How One Freelance Food Warrior Rose to Running America’s Most Accredited Test Kitchen
August 02 2018
Once self-described as a Ronin, a rogue warrior working under many culinary masters, Chef Mikel Anthony has gone from testing his freelance limits to testing flavour limits in Chef’s Roll’s official Test Kitchen.
Before going rogue, Chef Anthony had graduated from The Art Institute of California’s International Culinary School, soon working in the kitchens of the Four Seasons Aviara, Hilton Oceanfront, Juniper & Ivy and Cucina Enoteca Del Mar.
We recently spoke with Chef Anthony about his transition to the freedom of freelance to test projects and how themes, ingredients and spices come into play when experimentation is your daily to-do.
From chef freelancer to running the Chef’s Roll Test Kitchen, explain the impact this transition had on your career.
This transition has provided me with more structure. I previously worked in professional kitchens, so I had structure but when I went freelance, I was all over the place hosting pop-ups, private dinners and helping other chefs with special projects.
Now with Chef’s Roll, I not only have the freedom I had as a freelancer, but I also have structure. I have the ability to create and experiment on a daily basis and having all the elements around me to do so is a real bonus.
Share with us what a day in the life looks like in the Chef’s Roll Test Kitchen.
It's very similar to a regular kitchen. I may not have a per-day, cooks underneath me or diners to feed; however, I have a list of items and dishes I need to complete daily with the ingredients required to meet client’s expectations.
When it’s time to start cooking, I prep, taste, and cook while filming it all simultaneously. If I like what I’ve created, I'll keep it. If not, I'll try again and then, at that point, I'll edit everything once it's accomplished and I feel happy with what the outcome is.
With the dishes you create in the test kitchen, do you have a lot of creative freedom in terms of the direction or are themes and ingredients presented to you from which to put your own personal spin on?
For the most part, I definitely have creative freedom; however, I do have certain clients on my roster who have certain directions and expectations. On the other hand, with my background and the freedom of the Test Kitchen, I can create dishes that can be completely rustic or fine dining. I have the ability to create anything from a taco to an elevated taco, one with a fine French technique for example.
Ultimately what I do is essentially a collaboration between myself and the client to find the perfect combination in terms of technique, flavour and ingredients to develop dishes that we’re both excited about.
In the Test Kitchen you’re creating multiple unique and inspirational dishes daily and the end result is all about what you put into it. Explain your flavour process for finding inspiration and the essential ingredient selection that goes into the development these dishes.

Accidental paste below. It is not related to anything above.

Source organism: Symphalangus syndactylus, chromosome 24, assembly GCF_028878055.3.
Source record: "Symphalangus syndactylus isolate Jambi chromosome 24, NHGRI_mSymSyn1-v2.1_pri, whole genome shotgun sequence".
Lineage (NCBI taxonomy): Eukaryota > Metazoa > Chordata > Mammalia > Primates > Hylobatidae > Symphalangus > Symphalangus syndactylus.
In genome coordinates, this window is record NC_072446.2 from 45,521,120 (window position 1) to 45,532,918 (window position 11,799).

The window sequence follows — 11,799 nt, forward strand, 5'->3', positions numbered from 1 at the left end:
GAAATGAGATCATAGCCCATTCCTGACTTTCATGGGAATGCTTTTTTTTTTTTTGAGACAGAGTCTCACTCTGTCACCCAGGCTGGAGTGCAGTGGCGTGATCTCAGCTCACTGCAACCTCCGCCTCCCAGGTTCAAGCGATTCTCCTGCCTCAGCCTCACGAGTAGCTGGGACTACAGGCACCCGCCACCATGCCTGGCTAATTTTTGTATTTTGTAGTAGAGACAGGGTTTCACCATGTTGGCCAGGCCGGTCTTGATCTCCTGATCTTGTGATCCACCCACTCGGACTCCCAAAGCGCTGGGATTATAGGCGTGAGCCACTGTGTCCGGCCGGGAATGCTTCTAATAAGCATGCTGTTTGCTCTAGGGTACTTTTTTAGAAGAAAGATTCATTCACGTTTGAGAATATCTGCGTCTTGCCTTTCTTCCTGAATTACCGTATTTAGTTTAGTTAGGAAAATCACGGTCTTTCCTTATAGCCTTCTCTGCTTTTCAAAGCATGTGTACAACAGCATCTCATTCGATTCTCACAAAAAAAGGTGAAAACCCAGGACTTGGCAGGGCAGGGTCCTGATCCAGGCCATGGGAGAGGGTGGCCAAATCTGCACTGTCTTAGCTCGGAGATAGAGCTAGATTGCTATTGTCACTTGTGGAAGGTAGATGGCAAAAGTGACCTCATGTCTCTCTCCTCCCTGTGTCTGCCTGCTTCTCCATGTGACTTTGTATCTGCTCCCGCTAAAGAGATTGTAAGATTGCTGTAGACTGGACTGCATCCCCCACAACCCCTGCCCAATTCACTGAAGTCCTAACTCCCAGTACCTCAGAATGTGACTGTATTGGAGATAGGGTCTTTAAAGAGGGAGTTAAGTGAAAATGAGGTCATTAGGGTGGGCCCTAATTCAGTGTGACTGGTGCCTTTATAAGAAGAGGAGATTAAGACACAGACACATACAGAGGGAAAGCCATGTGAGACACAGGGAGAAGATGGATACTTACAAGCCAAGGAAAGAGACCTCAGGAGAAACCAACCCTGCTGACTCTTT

It all starts with the featured ingredient, like a spice from Clubhouse For Chefs, for example. I'll begin by tasting that spice and thinking, “what would this go well with? Does it bring up a memory? What's in season? What did I see at the Farmer's Market?”
To truly understand required flavour, I’ll go to the Farmer's Market, to think about complimentary ingredients and how I can best utilize them. I also look to other chefs and cookbooks for inspiration and resources. I'm always gathering inspiration from everything around me to truly capture the featured ingredient in my dishes.
Explain the importance of spices and seasonings in the development of your dishes and/or enhancing the flavour profiles?
Spices and seasonings are extremely important in both developing and enhancing the flavour profiles of any dish. Every dish begins and ends with the spices that you choose and the quality of them. So, you need to ask yourself "where are you getting the ingredient from?" and taste it, taste everything.
It's also important to have a combination of fresh spices and dried spices but if a spice is dehydrated, or reduced down, that is a form of concentrated flavour and I believe that to be a bonus, something you can use to your advantage of to elevate your dishes.
Describe the biggest flavour challenges you face while experimenting in the Test Kitchen and how spices and seasonings work to overcome them.
Everything is a challenge from editing to over-using too many ingredients. You feel the need to prove yourself with how many different techniques and ingredients you can use and end up with a flavourful mess.
The key is to dial it back and use ingredients simply to enhance what you’re preparing; some items don't necessarily need to be manipulated. When you utilize a spice gently, that's when the spice and your other ingredient(s) will sing.
Which new flavours trends and/or spices can we expect to see in the Test Kitchen this season?
I've been working with various spices to re-create flavours. For example, I'll do a play on an Ethiopian spice like Berbere and re-make its flavour with a different spice to create a totally new experience. I'll also pull ingredients from different regions that I’ve never worked with to create flavourful fusions.
What is the most memorable or iconic dish you’ve developed in the Test Kitchen and why?
Two dishes come to mind. One was a rabbit offering. I de-boned the whole rabbit, pureed the thighs with herbs and spices and made a Mussolini. I then piped it down, rolled it, sous-vide it and sliced it, stuffing it with an apricot puree.
The second dish was a ribeye. I marinated the protein in flavours that mimicked an actual dry steak. I then used walnut oil, fish sauce and beef concentrate as a marinade. Then I cooked it and re-created the dry flavour without the aging process.